The Thales Investment in Ebbw Vale

It must be Ebbw Vale week on the Gwlad Blog this week.

In amongst the Brexit noise which has dominated the week’s media reporting, Monday’s headlines featured the announcement of a new £20 million cyber technology research centre – the ‘National Digital Exploitation Centre’ – being opened this month in Ebbw Vale by Thales, the €15 billion French defence company. On the BBC Wales News website the headline was “Thales unveils Ebbw Vale cyber security research base”.

Naturally this grabbed my attention; Thales (named for the 6th-Century BC Greek philosopher and pronounced Tal’-ess) is a company I know well, and until I started my new project at the end of last year I had spent the last three years working in the Welsh cyber-security industry. In case anyone’s wondering, cyber-security is the technology of keeping computer networks secure from attackers who may otherwise steal data or take control of the networks for their own purposes. This is one of the fastest-growing sectors of the technology industry, with good reason, and without question it is a Good Thing for more people to be working in this field here in Wales – even more so in a part of the country where good-quality white-collar jobs are hard to come by.

And yet…

We’ve been here before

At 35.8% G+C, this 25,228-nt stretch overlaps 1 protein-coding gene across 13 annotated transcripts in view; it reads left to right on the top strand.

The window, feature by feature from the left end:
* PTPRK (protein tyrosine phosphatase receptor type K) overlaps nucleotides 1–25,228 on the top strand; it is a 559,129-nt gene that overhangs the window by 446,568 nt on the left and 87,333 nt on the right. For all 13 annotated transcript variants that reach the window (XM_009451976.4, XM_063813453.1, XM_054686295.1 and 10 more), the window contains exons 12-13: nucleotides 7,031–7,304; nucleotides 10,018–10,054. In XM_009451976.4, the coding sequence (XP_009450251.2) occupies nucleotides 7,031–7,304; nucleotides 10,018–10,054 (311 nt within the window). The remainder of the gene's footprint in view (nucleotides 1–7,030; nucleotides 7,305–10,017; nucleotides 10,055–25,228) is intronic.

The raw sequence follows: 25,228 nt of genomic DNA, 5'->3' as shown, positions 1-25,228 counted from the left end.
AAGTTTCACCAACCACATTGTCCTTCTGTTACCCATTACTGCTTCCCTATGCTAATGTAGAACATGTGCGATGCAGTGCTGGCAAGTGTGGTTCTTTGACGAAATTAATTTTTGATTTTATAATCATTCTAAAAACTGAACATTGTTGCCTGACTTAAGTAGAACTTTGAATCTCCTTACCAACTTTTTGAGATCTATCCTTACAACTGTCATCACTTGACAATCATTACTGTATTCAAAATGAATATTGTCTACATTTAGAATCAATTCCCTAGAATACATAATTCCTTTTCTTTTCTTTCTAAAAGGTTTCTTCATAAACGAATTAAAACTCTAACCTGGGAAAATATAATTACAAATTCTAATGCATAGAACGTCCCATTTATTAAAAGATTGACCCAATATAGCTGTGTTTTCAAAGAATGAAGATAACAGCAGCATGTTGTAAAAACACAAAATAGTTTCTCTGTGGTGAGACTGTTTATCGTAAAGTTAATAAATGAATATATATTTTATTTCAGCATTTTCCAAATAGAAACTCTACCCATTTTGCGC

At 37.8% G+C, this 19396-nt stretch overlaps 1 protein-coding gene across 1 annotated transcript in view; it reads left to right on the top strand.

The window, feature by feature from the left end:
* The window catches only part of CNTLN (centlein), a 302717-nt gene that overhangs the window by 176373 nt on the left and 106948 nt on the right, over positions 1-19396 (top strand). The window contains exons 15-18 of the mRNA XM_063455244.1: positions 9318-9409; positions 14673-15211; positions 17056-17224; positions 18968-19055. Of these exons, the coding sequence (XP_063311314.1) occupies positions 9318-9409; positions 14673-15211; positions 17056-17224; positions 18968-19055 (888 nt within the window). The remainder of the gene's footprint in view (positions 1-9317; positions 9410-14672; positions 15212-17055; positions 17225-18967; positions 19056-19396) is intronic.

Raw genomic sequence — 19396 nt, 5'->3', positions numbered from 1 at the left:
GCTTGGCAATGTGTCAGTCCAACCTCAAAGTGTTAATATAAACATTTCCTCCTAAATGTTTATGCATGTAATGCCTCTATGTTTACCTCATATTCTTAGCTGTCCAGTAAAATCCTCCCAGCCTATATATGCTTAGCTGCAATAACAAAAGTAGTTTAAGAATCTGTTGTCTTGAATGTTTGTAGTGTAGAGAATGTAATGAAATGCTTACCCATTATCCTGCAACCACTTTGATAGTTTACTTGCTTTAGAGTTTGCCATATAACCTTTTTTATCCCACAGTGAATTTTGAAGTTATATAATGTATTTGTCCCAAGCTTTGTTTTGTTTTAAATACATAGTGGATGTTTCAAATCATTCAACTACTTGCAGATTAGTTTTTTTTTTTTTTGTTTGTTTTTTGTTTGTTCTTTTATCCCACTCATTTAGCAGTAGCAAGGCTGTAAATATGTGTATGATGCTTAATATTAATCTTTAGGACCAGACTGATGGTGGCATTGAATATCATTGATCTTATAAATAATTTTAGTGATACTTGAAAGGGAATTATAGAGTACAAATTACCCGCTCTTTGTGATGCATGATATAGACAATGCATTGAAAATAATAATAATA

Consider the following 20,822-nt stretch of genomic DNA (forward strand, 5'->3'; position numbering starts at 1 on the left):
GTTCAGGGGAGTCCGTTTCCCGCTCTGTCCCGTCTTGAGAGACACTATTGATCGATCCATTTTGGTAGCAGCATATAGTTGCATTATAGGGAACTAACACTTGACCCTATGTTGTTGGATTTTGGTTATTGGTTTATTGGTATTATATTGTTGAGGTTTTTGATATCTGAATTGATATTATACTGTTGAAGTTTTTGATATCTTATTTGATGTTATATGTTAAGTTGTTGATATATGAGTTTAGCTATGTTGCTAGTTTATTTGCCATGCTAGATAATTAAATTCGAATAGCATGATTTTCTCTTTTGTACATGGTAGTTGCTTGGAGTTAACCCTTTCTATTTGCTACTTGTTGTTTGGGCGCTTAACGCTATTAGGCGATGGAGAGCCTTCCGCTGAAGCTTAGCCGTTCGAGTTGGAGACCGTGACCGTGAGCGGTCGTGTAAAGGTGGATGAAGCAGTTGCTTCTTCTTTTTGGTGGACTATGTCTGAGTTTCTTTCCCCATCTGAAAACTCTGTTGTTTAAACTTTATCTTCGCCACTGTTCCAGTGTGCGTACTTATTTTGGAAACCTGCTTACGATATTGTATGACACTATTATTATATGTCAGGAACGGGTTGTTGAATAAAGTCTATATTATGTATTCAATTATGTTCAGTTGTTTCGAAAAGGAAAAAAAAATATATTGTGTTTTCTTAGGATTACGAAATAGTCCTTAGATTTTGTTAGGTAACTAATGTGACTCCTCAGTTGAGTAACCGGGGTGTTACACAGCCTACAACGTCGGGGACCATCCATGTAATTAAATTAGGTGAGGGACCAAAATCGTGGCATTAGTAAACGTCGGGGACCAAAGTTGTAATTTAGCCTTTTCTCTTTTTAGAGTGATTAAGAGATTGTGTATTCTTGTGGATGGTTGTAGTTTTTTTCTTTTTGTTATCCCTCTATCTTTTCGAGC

Thales employs around 6,500 across the UK, in the aerospace, defence, rail and motor-racing sectors, and this isn’t its first venture into Wales by any means. Between 2001 and 2005 its was the owner of Wales’s flagship optical technology company in St. Asaph, the former Pilkington Optronics Ltd. It wasn’t a great time for them; historically one of the company’s biggest customers had been the US military, and in the early 2000s there was little chance of those orders being won by a French-owned company. By 2005 the facility was on the verge of closure. It was saved because the local management – entrepreneurial Welshmen – put together a business case for acquiring the facility and running it once again as a standalone company. They raised £151 million from the London-based private-equity firm Candover Investments, and bought Thales out to re-establish the company as Qioptiq Ltd. It was a great success – the moment they ceased to be French-owned, they were inundated with US defence orders. It affected me directly – I was running my own startup optical company at the time and was about to place an order with them, but they ran out of capacity: so I had to get my optics made in Munich instead.